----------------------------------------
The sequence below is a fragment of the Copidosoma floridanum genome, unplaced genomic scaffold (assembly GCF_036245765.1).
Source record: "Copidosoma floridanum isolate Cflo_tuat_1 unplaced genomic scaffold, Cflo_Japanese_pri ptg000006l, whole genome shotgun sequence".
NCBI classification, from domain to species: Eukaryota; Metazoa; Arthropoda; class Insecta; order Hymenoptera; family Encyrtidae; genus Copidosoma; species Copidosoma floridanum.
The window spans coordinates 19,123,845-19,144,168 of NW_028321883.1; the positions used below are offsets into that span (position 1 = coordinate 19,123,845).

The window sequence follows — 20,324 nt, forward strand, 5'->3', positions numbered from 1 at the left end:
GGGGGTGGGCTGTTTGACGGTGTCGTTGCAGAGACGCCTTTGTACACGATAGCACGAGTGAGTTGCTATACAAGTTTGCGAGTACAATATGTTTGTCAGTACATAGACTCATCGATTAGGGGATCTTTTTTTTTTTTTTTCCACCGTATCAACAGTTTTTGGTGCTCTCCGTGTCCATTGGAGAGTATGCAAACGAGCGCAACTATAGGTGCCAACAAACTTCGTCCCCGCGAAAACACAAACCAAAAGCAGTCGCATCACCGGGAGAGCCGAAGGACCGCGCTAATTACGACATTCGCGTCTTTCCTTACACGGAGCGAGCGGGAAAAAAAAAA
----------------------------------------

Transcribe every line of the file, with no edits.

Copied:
The sequence below is a fragment of the Copidosoma floridanum genome, unplaced genomic scaffold (assembly GCF_036245765.1).
Source record: "Copidosoma floridanum isolate Cflo_tuat_1 unplaced genomic scaffold, Cflo_Japanese_pri ptg000006l, whole genome shotgun sequence".
NCBI classification, from domain to species: Eukaryota; Metazoa; Arthropoda; class Insecta; order Hymenoptera; family Encyrtidae; genus Copidosoma; species Copidosoma floridanum.
The window spans coordinates 19,123,845-19,144,168 of NW_028321883.1; the positions used below are offsets into that span (position 1 = coordinate 19,123,845).

The window sequence follows — 20,324 nt, forward strand, 5'->3', positions numbered from 1 at the left end:
GGGGGTGGGCTGTTTGACGGTGTCGTTGCAGAGACGCCTTTGTACACGATAGCACGAGTGAGTTGCTATACAAGTTTGCGAGTACAATATGTTTGTCAGTACATAGACTCATCGATTAGGGGATCTTTTTTTTTTTTTTTCCACCGTATCAACAGTTTTTGGTGCTCTCCGTGTCCATTGGAGAGTATGCAAACGAGCGCAACTATAGGTGCCAACAAACTTCGTCCCCGCGAAAACACAAACCAAAAGCAGTCGCATCACCGGGAGAGCCGAAGGACCGCGCTAATTACGACATTCGCGTCTTTCCTTACACGGAGCGAGCGGGAAAAAAAAAA